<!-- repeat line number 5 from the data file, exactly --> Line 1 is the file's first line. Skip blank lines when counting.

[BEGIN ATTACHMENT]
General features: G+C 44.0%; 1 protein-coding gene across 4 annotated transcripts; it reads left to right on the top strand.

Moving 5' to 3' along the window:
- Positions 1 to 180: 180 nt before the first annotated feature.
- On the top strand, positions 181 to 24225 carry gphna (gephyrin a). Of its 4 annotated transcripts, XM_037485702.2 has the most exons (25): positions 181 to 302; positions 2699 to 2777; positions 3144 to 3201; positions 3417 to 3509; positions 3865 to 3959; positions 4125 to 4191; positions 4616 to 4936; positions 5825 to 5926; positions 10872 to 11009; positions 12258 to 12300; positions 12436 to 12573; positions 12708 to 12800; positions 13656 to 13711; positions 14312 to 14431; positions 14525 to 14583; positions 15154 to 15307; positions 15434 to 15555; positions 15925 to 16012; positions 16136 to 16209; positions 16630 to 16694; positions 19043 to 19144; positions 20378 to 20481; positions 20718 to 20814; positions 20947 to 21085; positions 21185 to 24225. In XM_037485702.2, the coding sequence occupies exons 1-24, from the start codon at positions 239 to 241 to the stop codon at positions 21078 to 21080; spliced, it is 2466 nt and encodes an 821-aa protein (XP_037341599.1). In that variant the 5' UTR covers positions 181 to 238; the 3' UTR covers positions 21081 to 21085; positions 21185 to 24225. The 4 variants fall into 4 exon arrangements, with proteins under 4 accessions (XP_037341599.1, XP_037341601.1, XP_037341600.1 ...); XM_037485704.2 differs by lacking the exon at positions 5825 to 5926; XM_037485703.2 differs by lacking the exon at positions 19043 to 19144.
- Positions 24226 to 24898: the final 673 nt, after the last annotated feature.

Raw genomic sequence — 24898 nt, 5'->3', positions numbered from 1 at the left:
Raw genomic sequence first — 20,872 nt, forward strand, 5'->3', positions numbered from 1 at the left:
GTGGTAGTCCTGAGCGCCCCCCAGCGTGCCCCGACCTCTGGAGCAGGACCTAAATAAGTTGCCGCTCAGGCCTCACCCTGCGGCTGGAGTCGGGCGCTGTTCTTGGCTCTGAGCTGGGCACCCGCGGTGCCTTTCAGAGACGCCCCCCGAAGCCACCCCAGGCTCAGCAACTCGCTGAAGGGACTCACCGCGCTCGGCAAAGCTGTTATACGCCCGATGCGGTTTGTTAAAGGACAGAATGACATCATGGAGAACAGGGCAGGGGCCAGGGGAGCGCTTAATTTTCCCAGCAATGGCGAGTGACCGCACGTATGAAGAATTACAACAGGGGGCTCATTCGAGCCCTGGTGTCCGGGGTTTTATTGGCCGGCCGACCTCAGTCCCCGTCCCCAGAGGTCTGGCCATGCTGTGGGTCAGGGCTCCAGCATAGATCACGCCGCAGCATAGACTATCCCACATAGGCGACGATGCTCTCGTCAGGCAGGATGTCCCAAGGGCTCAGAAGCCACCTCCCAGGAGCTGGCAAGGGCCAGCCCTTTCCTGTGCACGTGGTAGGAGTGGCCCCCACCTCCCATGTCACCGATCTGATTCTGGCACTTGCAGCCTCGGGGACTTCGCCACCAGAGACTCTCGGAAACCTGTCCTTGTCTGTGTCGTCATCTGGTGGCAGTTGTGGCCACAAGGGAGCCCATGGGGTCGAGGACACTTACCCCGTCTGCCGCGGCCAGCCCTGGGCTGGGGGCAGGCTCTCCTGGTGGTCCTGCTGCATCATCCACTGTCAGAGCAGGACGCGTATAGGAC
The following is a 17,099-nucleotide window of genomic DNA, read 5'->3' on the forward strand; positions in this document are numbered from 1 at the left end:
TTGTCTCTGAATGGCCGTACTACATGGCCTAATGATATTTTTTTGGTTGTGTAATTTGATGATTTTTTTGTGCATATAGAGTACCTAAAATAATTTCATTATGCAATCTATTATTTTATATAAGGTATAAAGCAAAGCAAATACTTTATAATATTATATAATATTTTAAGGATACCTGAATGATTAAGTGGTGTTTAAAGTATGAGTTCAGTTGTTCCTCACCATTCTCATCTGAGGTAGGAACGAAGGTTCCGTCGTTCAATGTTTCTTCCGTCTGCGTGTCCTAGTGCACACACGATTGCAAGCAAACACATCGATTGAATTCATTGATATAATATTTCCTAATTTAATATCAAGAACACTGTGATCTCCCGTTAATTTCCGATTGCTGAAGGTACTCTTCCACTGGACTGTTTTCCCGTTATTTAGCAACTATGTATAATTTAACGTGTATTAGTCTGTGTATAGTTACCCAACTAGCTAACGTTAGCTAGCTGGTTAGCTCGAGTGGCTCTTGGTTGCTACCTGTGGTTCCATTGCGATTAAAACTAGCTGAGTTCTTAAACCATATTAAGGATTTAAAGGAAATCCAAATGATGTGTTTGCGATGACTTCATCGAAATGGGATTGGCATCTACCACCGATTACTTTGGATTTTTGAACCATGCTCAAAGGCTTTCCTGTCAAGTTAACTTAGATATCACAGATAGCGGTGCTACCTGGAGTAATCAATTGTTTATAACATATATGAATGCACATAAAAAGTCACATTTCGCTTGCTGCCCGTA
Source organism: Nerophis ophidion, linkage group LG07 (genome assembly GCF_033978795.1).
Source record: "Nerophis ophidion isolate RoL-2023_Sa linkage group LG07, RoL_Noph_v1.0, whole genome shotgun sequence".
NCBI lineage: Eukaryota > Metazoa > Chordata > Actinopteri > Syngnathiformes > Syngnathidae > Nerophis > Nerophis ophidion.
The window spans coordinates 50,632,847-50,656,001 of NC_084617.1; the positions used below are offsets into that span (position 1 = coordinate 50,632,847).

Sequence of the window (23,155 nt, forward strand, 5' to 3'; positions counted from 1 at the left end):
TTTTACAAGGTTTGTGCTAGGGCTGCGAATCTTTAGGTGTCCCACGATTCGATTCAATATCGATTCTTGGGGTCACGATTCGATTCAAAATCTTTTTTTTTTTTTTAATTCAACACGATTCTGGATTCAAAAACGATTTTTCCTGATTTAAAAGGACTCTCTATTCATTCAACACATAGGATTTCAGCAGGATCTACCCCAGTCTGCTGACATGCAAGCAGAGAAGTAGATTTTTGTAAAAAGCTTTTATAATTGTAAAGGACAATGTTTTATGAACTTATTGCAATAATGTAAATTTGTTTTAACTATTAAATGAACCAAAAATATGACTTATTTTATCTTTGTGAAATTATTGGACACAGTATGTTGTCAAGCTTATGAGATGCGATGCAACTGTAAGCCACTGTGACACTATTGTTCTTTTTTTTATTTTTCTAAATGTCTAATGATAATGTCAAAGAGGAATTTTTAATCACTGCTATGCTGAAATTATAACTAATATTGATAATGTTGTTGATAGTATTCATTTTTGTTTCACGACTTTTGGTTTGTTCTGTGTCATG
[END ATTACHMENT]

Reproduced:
- Positions 24226 to 24898: the final 673 nt, after the last annotated feature.